People who are high on Openness to experience are generally receptive to entertaining new and challenging facets of cultural life, as well as personal thoughts and emotions (McCrae & Costa, 2003), and studies have reported a positive relationship between Openness to experience and performance on tests of intelligence (Ackerman & Heggestad, 1997; Gignac, Stough, & Loukomitis, 2004)...the construct of Openness to experience measures the tendency to fantasize, an aesthetic sensitivity, awareness of one’s emotions, preference for novelty, intellectual curiosity, and preference for nontraditional values (McCrae & Costa, 2003)....The artistic imagination, aesthetic, independent and nonconforming aspects of Openness (Deraad, Hendriks, & Hofstee, 1992; Johnson, 1994) may be critical drivers of broader patterns of cognitive activity and experience that help to sustain higher levels of cognitive complexity throughout adulthood."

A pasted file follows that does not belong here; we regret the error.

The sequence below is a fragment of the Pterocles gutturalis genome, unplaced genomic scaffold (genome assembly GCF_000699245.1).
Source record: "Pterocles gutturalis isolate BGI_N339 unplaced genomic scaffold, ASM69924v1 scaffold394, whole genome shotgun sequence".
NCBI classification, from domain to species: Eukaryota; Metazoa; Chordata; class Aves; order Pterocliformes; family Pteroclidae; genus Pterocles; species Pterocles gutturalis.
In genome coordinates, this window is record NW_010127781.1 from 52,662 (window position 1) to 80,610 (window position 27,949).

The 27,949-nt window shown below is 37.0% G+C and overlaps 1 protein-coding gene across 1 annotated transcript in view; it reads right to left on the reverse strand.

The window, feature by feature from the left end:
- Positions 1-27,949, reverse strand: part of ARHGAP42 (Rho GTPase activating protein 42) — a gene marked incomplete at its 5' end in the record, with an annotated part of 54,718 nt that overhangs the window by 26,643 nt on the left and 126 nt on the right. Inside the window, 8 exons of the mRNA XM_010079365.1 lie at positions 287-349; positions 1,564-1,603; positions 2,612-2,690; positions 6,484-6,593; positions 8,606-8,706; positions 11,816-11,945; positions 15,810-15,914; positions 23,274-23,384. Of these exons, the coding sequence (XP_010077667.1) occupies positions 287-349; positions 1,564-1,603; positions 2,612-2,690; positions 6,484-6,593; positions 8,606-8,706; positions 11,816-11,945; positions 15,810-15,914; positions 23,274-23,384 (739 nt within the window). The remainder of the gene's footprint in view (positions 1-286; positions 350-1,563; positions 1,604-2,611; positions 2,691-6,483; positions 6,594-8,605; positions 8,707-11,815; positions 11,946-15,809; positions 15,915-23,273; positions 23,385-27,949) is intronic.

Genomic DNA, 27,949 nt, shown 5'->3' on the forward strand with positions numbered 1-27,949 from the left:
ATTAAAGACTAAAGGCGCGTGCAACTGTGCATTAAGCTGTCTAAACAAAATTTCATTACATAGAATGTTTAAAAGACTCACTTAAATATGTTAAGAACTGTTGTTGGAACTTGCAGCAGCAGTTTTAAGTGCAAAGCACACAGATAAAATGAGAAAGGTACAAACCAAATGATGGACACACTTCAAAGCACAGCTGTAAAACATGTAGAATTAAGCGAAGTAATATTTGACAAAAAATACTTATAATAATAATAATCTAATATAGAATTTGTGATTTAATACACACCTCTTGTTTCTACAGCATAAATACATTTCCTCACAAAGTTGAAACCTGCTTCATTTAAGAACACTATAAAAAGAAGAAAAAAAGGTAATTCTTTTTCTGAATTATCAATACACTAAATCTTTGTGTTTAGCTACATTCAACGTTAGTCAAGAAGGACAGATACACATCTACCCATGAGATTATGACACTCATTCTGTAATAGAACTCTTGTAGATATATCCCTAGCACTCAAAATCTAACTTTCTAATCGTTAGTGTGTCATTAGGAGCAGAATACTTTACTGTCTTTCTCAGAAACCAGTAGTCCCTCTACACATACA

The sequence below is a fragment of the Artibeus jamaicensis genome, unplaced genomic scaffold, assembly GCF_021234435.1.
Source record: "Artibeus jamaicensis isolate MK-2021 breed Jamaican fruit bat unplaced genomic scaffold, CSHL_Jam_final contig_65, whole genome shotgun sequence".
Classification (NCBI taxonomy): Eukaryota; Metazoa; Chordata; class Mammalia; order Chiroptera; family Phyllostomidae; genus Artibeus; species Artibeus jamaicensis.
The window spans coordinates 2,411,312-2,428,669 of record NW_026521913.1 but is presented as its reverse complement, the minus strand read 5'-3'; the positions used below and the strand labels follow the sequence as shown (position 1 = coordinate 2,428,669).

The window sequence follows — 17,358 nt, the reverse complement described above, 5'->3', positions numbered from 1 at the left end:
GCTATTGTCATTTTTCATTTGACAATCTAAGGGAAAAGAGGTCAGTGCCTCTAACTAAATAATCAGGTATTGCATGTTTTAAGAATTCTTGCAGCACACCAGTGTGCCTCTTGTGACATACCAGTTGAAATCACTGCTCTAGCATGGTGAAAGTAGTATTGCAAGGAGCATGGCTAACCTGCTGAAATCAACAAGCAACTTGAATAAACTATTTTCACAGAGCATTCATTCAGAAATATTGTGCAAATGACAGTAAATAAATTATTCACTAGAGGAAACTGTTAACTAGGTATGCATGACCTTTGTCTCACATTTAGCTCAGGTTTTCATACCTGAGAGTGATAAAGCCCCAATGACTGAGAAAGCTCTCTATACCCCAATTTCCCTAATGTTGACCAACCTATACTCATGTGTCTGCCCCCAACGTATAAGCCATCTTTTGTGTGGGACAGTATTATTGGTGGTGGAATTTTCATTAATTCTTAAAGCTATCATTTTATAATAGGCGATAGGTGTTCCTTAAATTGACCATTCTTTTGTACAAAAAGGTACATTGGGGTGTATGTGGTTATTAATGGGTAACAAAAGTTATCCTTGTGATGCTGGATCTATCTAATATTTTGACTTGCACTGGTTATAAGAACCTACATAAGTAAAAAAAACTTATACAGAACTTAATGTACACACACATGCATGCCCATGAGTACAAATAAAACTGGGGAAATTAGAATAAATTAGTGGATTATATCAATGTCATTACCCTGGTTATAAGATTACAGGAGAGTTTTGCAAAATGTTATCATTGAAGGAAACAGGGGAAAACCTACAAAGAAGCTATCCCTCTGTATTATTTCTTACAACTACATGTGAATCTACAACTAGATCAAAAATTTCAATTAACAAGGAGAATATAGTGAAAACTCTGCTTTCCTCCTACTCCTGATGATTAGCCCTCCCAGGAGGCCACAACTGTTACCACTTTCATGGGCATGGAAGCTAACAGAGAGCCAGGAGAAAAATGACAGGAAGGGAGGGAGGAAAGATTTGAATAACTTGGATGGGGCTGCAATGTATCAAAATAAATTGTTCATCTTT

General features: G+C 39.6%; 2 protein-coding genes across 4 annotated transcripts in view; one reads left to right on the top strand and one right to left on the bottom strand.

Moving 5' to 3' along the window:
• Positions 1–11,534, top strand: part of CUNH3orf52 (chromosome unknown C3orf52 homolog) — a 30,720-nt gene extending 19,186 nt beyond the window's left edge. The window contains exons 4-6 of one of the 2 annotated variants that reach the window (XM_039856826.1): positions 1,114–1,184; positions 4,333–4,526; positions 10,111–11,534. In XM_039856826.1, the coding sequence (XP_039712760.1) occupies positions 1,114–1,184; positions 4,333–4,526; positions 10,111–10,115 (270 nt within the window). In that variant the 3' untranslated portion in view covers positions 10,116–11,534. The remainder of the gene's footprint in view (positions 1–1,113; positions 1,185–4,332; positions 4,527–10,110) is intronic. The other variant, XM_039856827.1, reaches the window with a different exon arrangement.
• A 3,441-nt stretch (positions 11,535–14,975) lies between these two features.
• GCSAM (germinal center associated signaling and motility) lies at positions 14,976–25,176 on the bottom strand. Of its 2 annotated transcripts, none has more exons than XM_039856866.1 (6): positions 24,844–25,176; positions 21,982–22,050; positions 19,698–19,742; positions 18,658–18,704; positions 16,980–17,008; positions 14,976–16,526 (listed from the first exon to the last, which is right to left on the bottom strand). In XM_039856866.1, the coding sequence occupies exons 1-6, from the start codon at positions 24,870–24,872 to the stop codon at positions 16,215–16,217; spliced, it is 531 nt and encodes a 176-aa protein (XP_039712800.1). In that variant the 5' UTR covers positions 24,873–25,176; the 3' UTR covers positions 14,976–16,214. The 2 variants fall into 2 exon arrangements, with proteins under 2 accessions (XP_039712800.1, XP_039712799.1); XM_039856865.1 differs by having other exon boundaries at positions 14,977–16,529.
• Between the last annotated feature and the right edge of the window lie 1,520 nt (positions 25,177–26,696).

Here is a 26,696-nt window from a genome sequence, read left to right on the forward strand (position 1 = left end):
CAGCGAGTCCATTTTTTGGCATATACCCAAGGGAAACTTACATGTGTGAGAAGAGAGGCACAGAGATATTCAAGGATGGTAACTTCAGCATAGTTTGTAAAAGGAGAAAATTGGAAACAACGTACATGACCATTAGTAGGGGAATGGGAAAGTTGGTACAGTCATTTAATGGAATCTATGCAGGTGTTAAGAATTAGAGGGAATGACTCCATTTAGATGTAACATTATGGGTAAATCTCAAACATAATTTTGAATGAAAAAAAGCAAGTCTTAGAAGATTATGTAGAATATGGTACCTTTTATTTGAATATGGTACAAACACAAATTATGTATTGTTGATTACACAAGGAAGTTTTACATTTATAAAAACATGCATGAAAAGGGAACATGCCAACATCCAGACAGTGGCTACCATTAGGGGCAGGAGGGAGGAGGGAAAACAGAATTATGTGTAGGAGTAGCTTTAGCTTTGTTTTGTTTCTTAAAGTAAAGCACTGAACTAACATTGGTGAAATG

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Neuroscience in Fiction: “Exhalation” by Ted Chiang | Illusion Chasers

Neuroscience in Fiction: “Exhalation” by Ted Chiang | Illusion Chasers | The Creative Brain | Scoop.it

Our “Neuroscience in Fiction” selection for this Friday is Ted Chiang’s short story “Exhalation” (2008), published in the anthology, “Eclipse 2: New Science Fiction and Fantasy”, and winner of the British Science Fiction Association, the Locus, and the Hugo Awards.